Though I do enjoy the story, I have a couple of nitpicks. It's made clear that there is enough water for both the rancher and the paper mill. So the rancher wants control of all the water for no reason other than to be evil. Establishing that the water can be shared, though, was necessary to set up the ending.
The rancher is caught, but no blood has been spilled Well, no human blood. Those poor oxen are still dead.
Bill gets his friend and the rancher to work out a deal to share the water rights, with the rancher agreeing to do so to avoid jail. The rancher also agrees to pay for the damage his men have caused. This allows Bill to comment on how nice it is to solve a problem without bloodshed.
This is all well and good as far as it goes. As an evangelical Christian, I'm all for portraying the idea of personal forgiveness as the proper route to take, while the rancher paying for damages is showing him taking responsibility for his actions.
But civilizations work by having a rule of law and it is never wrong to apply legal consequences to crimes even when personal forgiveness is forthcoming. The rancher had hired men to commit acts of violence and it was only dumb luck that no one got killed. (Despite my joke above, the death of the oxen does not, of course, have moral equivalency with the death of a person.) Of course, there as times when forgiveness and clemency should extend into overt law-breaking. I'm just not convinced that this was the wise thing to do in this case. If your thugs try to kill people while acting under your orders, then you need to do some jail time.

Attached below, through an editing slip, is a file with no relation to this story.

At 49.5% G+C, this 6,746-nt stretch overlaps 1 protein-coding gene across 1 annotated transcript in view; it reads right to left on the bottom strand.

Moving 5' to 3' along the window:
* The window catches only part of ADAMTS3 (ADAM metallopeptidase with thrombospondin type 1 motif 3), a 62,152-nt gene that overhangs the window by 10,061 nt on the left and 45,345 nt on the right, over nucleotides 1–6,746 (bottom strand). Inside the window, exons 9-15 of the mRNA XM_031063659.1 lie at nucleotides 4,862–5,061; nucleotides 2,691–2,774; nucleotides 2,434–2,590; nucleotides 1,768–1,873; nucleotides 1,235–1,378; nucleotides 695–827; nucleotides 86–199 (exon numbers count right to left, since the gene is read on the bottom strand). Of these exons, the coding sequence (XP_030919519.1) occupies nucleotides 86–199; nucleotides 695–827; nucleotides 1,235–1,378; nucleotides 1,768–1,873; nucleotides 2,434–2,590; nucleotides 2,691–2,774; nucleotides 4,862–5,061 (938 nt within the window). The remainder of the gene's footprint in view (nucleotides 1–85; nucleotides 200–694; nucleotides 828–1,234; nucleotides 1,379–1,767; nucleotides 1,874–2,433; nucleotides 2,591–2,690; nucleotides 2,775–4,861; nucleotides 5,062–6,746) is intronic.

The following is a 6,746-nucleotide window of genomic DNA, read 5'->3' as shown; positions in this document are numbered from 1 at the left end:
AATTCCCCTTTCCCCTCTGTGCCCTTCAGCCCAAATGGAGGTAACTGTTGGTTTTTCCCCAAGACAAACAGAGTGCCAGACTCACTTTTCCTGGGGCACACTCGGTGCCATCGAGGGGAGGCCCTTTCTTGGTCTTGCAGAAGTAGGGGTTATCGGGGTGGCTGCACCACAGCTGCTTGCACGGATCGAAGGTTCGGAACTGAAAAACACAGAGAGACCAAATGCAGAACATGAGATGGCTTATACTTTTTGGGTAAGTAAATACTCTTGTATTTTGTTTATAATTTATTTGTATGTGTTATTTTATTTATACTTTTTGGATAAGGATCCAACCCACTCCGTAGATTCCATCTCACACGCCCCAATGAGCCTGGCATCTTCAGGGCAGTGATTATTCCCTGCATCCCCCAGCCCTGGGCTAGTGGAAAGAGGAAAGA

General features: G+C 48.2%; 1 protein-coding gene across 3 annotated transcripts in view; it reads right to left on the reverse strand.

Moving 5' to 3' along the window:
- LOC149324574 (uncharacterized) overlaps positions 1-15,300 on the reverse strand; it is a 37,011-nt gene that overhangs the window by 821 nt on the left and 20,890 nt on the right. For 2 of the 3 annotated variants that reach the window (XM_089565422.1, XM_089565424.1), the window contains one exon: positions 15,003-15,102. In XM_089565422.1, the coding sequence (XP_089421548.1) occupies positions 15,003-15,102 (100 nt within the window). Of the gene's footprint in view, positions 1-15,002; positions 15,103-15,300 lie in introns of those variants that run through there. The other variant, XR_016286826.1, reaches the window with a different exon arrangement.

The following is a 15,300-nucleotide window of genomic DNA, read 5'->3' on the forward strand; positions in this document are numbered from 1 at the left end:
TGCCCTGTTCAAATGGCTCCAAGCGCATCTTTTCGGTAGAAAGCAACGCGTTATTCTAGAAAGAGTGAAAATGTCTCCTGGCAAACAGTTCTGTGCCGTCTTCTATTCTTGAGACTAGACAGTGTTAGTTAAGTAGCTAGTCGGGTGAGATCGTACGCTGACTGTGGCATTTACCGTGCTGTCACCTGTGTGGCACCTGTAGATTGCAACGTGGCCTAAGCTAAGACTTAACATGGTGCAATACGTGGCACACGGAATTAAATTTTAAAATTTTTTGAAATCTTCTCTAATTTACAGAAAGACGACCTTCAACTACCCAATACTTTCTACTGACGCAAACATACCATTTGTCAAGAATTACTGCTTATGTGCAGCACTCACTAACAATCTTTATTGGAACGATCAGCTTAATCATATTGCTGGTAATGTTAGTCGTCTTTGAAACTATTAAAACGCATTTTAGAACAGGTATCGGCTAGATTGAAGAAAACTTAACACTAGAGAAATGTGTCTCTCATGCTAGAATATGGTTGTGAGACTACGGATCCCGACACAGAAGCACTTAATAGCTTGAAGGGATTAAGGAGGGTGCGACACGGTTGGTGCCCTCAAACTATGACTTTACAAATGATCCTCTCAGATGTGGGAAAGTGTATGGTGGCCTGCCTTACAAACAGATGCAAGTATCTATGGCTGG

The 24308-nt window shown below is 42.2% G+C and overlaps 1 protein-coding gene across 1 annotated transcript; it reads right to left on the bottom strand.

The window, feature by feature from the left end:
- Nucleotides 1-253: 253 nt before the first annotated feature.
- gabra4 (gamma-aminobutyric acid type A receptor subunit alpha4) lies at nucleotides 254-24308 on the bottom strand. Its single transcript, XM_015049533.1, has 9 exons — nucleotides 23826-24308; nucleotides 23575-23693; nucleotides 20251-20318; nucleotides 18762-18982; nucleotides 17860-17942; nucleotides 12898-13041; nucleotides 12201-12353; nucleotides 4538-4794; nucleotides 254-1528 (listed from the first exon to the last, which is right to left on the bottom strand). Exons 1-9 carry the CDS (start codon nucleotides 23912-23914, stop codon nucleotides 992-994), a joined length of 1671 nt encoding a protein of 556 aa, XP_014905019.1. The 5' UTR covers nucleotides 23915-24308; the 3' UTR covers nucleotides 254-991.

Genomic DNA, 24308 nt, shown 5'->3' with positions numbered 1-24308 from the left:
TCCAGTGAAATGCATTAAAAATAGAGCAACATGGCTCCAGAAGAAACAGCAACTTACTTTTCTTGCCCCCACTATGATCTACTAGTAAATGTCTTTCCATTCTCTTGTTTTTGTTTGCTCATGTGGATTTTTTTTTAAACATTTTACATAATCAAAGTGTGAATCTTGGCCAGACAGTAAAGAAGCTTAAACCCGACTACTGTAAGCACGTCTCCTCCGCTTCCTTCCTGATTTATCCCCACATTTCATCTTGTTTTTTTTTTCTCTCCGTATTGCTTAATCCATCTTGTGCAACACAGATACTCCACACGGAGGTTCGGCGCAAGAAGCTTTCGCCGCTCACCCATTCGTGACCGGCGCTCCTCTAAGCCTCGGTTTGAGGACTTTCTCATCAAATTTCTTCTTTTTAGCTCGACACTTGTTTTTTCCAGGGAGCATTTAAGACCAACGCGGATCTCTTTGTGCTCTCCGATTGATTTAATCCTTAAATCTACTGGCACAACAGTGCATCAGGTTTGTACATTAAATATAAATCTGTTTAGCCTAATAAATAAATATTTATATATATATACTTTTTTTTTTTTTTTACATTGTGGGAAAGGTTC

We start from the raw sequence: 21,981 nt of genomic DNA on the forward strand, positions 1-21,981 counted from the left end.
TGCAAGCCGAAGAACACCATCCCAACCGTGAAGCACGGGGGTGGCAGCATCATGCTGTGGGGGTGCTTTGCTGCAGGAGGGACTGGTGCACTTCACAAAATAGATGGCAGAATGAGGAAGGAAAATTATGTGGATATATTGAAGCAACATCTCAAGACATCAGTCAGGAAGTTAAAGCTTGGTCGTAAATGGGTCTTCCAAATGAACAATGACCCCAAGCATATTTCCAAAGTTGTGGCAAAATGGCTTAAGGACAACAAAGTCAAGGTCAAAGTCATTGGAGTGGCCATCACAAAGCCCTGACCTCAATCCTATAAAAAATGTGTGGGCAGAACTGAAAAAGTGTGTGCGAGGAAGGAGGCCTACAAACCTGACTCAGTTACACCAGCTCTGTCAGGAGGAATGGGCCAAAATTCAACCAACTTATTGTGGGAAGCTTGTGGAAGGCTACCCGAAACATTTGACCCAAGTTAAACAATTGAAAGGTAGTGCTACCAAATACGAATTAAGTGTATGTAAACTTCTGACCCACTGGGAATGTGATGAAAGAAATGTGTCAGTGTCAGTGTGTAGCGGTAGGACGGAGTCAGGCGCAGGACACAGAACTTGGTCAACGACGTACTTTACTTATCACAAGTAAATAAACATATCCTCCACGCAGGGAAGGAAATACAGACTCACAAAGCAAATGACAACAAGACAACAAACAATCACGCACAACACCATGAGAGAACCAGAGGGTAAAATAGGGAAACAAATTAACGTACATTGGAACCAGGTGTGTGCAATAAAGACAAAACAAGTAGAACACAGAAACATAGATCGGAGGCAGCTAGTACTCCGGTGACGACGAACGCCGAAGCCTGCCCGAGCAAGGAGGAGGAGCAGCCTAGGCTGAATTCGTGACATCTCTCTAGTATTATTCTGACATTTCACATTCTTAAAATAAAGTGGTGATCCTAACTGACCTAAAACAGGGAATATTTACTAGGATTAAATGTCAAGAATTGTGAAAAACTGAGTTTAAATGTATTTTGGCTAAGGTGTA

But I get that the story wanted to make a point about settling matters peaceable. And it really is a fun, well-constructed tale. So, like Bill and his friend, we'll be forgiving and let the matter stand as is.
This issue can be found online HERE.
Next week, we return to the 2nd World War for a story that uses our own Genre Savvy against us to give the story a fun plot twist.
Monday, September 18, 2017
Friday, September 15, 2017
The Adventures of Frank Race: "The Adventure of the Baradian Letters" 6/12/49
Click HERE to listen or download.
Click HERE to listen or download.
Thursday, September 14, 2017
Light swords? The good guys (and one traitor among the good guys) use light swords. George Lucas admits that ideas used in Star Wars came from many different sources, including pulp science fiction. Maybe lightsabers came from this story? Enough has been written about the genesis of Star Wars that the answer to this question is out there somewhere, but it is now impossible to read about the light swords without thinking about Jedi Knights and lightsabers.